Supporters of residents from the UK's largest illegal travellers' site have called for the council pressing for their eviction to "return to the negotiating table".
On Friday residents at Dale Farm in Essex were given another stay of execution when a judge continued an existing injunction until 4pm tomorrow to prevent Basildon Council from clearing the site.
But groups supporting the travellers have urged Basildon Council to return to the negotiating table, saying to continue the action will only see costs spiral even further out of control.
Council officials said the site - thought to be home to around 400 travellers - contains about 50 illegal pitches. They say the clearance operation will already cost the taxpayers around £18 million.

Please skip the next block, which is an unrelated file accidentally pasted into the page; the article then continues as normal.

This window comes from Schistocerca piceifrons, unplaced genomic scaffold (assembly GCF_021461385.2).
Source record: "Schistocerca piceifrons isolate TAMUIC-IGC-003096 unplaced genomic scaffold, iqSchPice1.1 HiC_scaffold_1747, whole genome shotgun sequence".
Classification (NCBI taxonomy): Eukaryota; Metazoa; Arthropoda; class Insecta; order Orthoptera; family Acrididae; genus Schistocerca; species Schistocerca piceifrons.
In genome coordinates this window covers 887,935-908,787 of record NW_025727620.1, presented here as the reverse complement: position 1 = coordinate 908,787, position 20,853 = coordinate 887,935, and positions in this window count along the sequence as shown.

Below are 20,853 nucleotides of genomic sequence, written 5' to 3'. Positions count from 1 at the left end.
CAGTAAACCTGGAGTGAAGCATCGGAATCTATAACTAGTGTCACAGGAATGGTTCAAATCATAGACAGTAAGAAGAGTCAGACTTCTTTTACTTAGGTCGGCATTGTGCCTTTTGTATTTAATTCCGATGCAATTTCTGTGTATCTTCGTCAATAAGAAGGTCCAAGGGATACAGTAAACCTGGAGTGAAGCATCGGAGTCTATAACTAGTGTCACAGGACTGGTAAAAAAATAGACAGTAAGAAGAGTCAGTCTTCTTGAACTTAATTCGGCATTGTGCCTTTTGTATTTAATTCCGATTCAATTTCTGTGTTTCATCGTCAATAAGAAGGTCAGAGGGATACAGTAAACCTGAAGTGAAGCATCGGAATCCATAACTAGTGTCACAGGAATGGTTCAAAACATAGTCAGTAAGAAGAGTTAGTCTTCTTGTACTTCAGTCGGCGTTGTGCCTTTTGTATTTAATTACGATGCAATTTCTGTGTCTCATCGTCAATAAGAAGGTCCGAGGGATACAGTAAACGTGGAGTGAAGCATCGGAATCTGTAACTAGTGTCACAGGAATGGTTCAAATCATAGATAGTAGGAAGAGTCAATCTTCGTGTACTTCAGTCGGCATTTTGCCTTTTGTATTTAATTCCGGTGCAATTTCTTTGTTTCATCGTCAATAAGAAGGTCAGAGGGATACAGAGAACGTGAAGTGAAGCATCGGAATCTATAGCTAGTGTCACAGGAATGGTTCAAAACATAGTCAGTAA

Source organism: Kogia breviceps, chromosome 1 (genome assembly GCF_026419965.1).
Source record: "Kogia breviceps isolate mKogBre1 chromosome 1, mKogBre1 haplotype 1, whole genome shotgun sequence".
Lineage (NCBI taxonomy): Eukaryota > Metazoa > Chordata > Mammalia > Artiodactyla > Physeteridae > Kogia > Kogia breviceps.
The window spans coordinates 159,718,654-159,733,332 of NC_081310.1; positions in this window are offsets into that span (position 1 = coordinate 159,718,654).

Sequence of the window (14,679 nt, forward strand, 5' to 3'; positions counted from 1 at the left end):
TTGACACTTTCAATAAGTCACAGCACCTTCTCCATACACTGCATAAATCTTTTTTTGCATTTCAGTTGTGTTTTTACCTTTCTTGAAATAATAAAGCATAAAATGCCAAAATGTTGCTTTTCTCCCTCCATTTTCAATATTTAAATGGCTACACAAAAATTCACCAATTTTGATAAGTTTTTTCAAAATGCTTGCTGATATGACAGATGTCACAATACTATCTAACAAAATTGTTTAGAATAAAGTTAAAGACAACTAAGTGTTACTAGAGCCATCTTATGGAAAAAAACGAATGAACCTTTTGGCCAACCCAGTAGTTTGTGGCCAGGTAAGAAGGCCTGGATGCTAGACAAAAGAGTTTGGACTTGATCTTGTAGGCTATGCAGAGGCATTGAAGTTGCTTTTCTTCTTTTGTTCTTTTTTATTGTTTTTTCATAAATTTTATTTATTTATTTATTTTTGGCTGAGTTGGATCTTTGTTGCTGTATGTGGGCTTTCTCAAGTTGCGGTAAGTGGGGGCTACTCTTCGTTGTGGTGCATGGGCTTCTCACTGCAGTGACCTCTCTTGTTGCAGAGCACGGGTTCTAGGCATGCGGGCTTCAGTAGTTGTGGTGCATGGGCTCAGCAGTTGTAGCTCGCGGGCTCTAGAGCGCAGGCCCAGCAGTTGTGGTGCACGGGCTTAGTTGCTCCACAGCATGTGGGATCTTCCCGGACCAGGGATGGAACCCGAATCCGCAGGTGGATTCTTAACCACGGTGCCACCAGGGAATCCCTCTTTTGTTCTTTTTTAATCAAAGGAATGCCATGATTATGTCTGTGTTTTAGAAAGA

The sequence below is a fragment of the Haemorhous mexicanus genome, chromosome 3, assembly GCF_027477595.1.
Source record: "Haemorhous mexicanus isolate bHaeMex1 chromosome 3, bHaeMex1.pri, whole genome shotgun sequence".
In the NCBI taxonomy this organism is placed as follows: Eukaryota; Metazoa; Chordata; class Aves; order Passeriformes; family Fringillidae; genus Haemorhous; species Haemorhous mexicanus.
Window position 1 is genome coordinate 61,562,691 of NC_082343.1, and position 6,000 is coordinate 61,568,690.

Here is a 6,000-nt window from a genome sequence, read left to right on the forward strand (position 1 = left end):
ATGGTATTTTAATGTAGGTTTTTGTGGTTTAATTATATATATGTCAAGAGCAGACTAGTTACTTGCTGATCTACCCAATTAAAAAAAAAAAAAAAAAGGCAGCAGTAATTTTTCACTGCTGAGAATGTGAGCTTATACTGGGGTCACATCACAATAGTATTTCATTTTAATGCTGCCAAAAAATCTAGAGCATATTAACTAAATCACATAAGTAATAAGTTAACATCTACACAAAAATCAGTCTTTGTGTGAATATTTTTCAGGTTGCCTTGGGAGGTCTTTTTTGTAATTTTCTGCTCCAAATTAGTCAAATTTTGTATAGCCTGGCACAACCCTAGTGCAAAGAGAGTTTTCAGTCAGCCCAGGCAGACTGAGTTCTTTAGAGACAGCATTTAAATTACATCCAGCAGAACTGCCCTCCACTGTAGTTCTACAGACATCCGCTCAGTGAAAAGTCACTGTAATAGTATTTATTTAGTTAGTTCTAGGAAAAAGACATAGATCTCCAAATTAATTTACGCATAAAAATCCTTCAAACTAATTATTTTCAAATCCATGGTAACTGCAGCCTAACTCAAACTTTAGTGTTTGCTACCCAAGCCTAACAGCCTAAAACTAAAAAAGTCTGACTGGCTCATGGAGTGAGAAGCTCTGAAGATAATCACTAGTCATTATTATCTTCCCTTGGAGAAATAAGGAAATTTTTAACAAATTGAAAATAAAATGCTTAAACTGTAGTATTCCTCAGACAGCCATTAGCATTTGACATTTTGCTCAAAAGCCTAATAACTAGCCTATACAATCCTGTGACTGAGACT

Campaign group Dale Farm Solidarity called for a "common-sense approach", saying pursuing an eviction would be a win for no-one, and a partial eviction would be a devastating outcome for families and cash-strapped local services.
It said several high-profile figures had offered to mediate, including Bishops Thomas McMahon and Stephen Cottrell, UN representations, and local MEP Richard Howitt.
Kate O'Shea, from Dale Farm Solidarity, said: "We call on Tony Ball (council leader) to return to the negotiation table.
"The situation at Dale Farm needs a sensible and common-sense approach, and we urge all parties to use this pause to find an amicable solution.
"The UN and two local bishops have offered to mediate any talks should this be required, and we urge Tony Ball to accept their offer."
The Gypsy Council echoed the calls, saying it had become clear during Friday's hearing that the site would not necessarily be returned to open countryside, even if the eviction went ahead.